Re: Nothing that will convince a kid that's never worn glasses or a band to wear one.
"I hope to never need them."
Keep telling yourself that. One day you'll be late middle aged and you'll discover, amazingly, that you're not immune to the inevitable fallibilities of the human body.
Re: No loss
The apps verify that you have an appropriate broadband contract, permitting access to the WiFi.
I don't know exactly how it works, because I uninstalled it after getting near constant freezes due to it attempting, and failing, to connect.
Re: Nothing that will convince a kid that's never worn glasses or a band to wear one.
If those who haven't worn glasses, won't ever wear glasses, how did those who do wear glasses start out? No-one is born wearing glasses, there always has to be a first time.
If there's a distinct benefit to wearing glasses (like being able to see things) then people will wear them. Same applies to Google glasses or any other augmented reality tech.
Sure, the first adopters will be get odd looks and comments in the street. But so did those using mobile phones.
O2 Wifi access has always been crap, so this is no loss.
Their current Wifi app contains within its terms and conditions an agreement that O2 can profile your Wifi use, and then sell that on to third parties, along with your phone number. Can't wait to get me some of that!
And BT Openzone is not much better. The BT wi-fi app constantly bombs out, and rarely successfully connects to anything.
Re: "I could care less for the button itself"
""I could care less ?" -- is simply an ironic inversion of "could I care less ?"."
Interesting point, but irrelevant. "I could care less" in this context is not posed as a rhetorical question. The speaker is not asking if they could care less (the implied answer being "No"). They are stating that they could care less, which can only leave the listener inferring that they must care some. Isn't it amazing what the difference a single question mark and reordering of the words can make?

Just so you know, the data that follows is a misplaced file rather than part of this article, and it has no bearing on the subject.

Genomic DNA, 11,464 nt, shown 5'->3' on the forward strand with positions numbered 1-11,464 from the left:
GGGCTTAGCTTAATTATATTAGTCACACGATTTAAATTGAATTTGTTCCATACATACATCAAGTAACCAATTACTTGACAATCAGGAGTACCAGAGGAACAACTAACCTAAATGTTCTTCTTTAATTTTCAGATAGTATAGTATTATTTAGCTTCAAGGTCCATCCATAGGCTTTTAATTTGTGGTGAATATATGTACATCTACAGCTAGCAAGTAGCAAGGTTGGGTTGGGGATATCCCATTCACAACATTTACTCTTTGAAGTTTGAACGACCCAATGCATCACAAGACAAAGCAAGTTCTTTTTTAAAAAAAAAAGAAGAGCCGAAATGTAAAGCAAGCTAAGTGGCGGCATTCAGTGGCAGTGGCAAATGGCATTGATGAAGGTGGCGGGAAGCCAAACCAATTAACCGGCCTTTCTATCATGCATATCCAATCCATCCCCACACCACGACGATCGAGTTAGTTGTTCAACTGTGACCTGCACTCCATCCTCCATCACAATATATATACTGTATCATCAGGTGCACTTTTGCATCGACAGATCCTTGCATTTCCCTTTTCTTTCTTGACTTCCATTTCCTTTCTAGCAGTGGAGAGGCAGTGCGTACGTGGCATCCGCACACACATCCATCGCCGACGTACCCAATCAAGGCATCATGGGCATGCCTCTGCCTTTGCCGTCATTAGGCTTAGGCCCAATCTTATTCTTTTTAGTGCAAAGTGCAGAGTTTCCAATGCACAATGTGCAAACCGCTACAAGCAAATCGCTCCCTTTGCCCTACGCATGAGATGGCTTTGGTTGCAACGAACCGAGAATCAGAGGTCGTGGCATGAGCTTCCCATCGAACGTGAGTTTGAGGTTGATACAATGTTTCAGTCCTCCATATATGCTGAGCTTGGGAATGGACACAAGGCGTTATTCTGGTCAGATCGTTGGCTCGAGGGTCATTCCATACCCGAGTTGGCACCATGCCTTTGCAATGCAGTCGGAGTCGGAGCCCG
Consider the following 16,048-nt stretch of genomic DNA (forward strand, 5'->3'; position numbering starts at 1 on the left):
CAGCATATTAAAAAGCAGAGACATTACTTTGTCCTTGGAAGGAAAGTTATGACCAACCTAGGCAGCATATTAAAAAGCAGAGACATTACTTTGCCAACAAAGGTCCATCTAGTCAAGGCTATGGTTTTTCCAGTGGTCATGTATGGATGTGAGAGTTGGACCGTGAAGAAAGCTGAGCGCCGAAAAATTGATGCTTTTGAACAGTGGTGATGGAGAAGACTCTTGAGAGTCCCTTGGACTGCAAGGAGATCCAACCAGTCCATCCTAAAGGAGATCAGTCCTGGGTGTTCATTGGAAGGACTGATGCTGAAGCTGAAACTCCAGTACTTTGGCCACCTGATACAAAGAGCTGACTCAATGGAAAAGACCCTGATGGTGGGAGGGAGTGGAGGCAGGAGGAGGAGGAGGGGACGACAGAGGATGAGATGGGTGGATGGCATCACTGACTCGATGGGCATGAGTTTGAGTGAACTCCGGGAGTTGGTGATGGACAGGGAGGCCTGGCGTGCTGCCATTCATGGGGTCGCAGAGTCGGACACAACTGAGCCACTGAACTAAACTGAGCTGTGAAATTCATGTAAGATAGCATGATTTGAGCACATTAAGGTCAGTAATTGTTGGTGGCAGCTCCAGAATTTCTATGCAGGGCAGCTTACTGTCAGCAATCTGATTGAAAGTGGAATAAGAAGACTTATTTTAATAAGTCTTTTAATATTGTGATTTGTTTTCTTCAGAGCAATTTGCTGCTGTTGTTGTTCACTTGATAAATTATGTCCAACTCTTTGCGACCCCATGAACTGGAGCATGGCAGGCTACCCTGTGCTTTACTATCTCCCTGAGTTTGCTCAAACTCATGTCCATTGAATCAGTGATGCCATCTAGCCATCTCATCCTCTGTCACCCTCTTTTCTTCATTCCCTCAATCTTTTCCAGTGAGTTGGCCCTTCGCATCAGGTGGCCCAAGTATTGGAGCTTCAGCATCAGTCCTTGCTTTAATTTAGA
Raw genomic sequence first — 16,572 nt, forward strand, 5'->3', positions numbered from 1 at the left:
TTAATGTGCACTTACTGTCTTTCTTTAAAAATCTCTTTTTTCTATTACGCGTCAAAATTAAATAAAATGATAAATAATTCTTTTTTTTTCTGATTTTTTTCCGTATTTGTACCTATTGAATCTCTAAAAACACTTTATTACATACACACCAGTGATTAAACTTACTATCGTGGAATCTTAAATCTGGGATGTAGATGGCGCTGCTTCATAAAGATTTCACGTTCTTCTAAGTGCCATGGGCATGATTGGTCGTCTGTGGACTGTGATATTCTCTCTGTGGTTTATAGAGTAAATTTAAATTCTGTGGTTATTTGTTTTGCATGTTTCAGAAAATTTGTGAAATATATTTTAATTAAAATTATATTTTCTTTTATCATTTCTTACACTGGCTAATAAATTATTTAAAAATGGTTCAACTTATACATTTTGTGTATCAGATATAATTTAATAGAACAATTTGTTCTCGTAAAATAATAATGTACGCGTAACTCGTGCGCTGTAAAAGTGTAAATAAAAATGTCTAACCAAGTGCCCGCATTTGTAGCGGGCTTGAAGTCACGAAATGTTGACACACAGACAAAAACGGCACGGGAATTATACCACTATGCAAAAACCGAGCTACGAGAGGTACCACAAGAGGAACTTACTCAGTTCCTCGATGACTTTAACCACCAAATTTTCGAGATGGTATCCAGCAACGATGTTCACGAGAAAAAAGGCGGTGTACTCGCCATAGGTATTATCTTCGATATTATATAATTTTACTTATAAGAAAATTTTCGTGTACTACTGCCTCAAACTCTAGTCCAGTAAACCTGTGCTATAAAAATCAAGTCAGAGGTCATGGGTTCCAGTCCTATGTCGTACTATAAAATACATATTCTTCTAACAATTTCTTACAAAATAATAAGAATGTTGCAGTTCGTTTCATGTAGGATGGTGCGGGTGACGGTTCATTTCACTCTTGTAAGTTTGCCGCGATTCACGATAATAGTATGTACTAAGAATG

Grammar : it's important if you want to be understood.
How much less could you care?
Excellent rant spoilt by use of "could care less", which means the exact opposite of what you think it means.
Yes, I know, grammar nazi..pedant.. etc.. etc. But thoughtless use of the language offends me.
Re: Tax Laws
I think the point is that no-one fully understands all muti-national tax laws. There are thousands of them, are insanely complex and can be combined in an infinite number of ways to be exploited. Close one loop hole, and you more than likely open another.
The real outrage is that many of the treasury consultants who helped designed our taxes work for companies who, simultaneously, offer advice to the likes of Google on how to avoid paying them.
So they are paid to design the maze, and then paid again to show people where they left the holes in it.
Does the Chelsea flower show actually do "buzzes of excitement", on Twitter or anywhere else?
It all sounds rather undignified and vulgar for such a genteel affair. How about ripples of appreciation? Or does Twitter not do them?
Re: Scientific Theory
"Popular Technology blog has two of those scientists pointing out that their papers were classified as supporting AGW when in fact they were pointing out big errors in it."
What the papers were doing isn't the point. It would be folly to try to determine a simple yes/no consensus based on interpretation of papers. So the study wrote directly to the authors of each paper and asked them, directly ; "Humans are causing Global Warming: yes or no". That is what they based their results on.
And there is a huge difference between suggesting global warming, the theory, has holes in it, and proving global warming, the phenomenon, isn't happening.
Re: Scientific Theory
Simply slagging off people we disagree with is "the worst form of debate" ... but 97.1% of those in the debate are "all stupid". Hmmm....
I don't believe I did "slag off" anyone. But I generally find if 97.1% of experts in a field are agreed on one thing, and 2.9% say other things, it's very, very usual for the 97.1% to be right. Harking on about times when the majority have been wrong is a red-herring. Most of the time they are right, that's what makes the times they have been wrong particularly notable. There is nothing yet to suggest that this is one of these times.
The idea that you have noticed the effect of methane and water vapour, while 97.1% of climatologists either haven't considered this, or are wilfully ignoring it for their own selfish purposes, is insulting, ludicrous and very implausible. But I guess it might make sense if you believe they are "all stupid".
Re: Scientific Theory
There are no "two camps".